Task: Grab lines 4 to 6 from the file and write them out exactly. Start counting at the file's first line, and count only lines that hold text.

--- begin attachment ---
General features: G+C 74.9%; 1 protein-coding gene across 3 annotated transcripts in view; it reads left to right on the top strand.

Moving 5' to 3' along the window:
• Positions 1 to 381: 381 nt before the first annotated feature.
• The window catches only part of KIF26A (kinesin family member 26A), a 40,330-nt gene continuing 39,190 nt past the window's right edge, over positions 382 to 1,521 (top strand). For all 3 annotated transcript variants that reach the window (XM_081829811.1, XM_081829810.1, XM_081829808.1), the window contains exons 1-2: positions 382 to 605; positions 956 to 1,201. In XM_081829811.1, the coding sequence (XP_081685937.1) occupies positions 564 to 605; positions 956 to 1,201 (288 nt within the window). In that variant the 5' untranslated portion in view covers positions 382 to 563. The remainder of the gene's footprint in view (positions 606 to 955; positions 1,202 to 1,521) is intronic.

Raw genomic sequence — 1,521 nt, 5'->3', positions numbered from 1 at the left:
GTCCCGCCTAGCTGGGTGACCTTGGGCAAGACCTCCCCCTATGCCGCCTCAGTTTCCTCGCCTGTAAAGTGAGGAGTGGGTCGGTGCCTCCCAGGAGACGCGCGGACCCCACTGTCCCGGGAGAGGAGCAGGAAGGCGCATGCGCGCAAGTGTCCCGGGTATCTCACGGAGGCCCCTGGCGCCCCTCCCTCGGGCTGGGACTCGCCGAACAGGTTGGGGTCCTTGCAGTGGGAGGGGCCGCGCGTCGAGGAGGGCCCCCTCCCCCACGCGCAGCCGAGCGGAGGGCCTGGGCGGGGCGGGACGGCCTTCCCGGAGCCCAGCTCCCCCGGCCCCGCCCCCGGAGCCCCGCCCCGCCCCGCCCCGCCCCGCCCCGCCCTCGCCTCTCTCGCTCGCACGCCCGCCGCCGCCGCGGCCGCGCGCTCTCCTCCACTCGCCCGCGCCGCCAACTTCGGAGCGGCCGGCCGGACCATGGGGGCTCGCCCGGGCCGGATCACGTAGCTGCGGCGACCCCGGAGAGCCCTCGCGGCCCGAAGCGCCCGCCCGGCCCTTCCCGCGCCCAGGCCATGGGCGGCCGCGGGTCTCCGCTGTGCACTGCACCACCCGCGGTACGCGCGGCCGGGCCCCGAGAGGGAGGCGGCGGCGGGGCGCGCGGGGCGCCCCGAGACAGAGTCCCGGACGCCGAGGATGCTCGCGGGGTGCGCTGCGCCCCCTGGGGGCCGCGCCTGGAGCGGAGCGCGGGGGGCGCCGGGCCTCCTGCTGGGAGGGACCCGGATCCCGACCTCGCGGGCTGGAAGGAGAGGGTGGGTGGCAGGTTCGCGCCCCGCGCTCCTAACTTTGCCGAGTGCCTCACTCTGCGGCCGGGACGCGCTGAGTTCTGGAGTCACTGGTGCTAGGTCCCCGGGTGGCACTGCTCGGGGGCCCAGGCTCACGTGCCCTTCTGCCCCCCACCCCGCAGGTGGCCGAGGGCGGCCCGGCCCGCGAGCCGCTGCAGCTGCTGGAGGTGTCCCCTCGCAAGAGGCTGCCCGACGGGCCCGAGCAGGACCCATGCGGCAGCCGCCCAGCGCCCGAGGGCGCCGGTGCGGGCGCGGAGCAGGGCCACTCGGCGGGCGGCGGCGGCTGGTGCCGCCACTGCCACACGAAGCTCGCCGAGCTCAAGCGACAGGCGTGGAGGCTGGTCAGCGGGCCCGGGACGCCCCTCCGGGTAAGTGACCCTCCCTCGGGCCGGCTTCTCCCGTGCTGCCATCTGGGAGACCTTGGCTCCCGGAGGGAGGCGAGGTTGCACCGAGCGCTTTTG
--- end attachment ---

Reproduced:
• The window catches only part of KIF26A (kinesin family member 26A), a 40,330-nt gene continuing 39,190 nt past the window's right edge, over positions 382 to 1,521 (top strand). For all 3 annotated transcript variants that reach the window (XM_081829811.1, XM_081829810.1, XM_081829808.1), the window contains exons 1-2: positions 382 to 605; positions 956 to 1,201. In XM_081829811.1, the coding sequence (XP_081685937.1) occupies positions 564 to 605; positions 956 to 1,201 (288 nt within the window). In that variant the 5' untranslated portion in view covers positions 382 to 563. The remainder of the gene's footprint in view (positions 606 to 955; positions 1,202 to 1,521) is intronic.

Raw genomic sequence — 1,521 nt, 5'->3', positions numbered from 1 at the left:
GTCCCGCCTAGCTGGGTGACCTTGGGCAAGACCTCCCCCTATGCCGCCTCAGTTTCCTCGCCTGTAAAGTGAGGAGTGGGTCGGTGCCTCCCAGGAGACGCGCGGACCCCACTGTCCCGGGAGAGGAGCAGGAAGGCGCATGCGCGCAAGTGTCCCGGGTATCTCACGGAGGCCCCTGGCGCCCCTCCCTCGGGCTGGGACTCGCCGAACAGGTTGGGGTCCTTGCAGTGGGAGGGGCCGCGCGTCGAGGAGGGCCCCCTCCCCCACGCGCAGCCGAGCGGAGGGCCTGGGCGGGGCGGGACGGCCTTCCCGGAGCCCAGCTCCCCCGGCCCCGCCCCCGGAGCCCCGCCCCGCCCCGCCCCGCCCCGCCCCGCCCTCGCCTCTCTCGCTCGCACGCCCGCCGCCGCCGCGGCCGCGCGCTCTCCTCCACTCGCCCGCGCCGCCAACTTCGGAGCGGCCGGCCGGACCATGGGGGCTCGCCCGGGCCGGATCACGTAGCTGCGGCGACCCCGGAGAGCCCTCGCGGCCCGAAGCGCCCGCCCGGCCCTTCCCGCGCCCAGGCCATGGGCGGCCGCGGGTCTCCGCTGTGCACTGCACCACCCGCGGTACGCGCGGCCGGGCCCCGAGAGGGAGGCGGCGGCGGGGCGCGCGGGGCGCCCCGAGACAGAGTCCCGGACGCCGAGGATGCTCGCGGGGTGCGCTGCGCCCCCTGGGGGCCGCGCCTGGAGCGGAGCGCGGGGGGCGCCGGGCCTCCTGCTGGGAGGGACCCGGATCCCGACCTCGCGGGCTGGAAGGAGAGGGTGGGTGGCAGGTTCGCGCCCCGCGCTCCTAACTTTGCCGAGTGCCTCACTCTGCGGCCGGGACGCGCTGAGTTCTGGAGTCACTGGTGCTAGGTCCCCGGGTGGCACTGCTCGGGGGCCCAGGCTCACGTGCCCTTCTGCCCCCCACCCCGCAGGTGGCCGAGGGCGGCCCGGCCCGCGAGCCGCTGCAGCTGCTGGAGGTGTCCCCTCGCAAGAGGCTGCCCGACGGGCCCGAGCAGGACCCATGCGGCAGCCGCCCAGCGCCCGAGGGCGCCGGTGCGGGCGCGGAGCAGGGCCACTCGGCGGGCGGCGGCGGCTGGTGCCGCCACTGCCACACGAAGCTCGCCGAGCTCAAGCGACAGGCGTGGAGGCTGGTCAGCGGGCCCGGGACGCCCCTCCGGGTAAGTGACCCTCCCTCGGGCCGGCTTCTCCCGTGCTGCCATCTGGGAGACCTTGGCTCCCGGAGGGAGGCGAGGTTGCACCGAGCGCTTTTG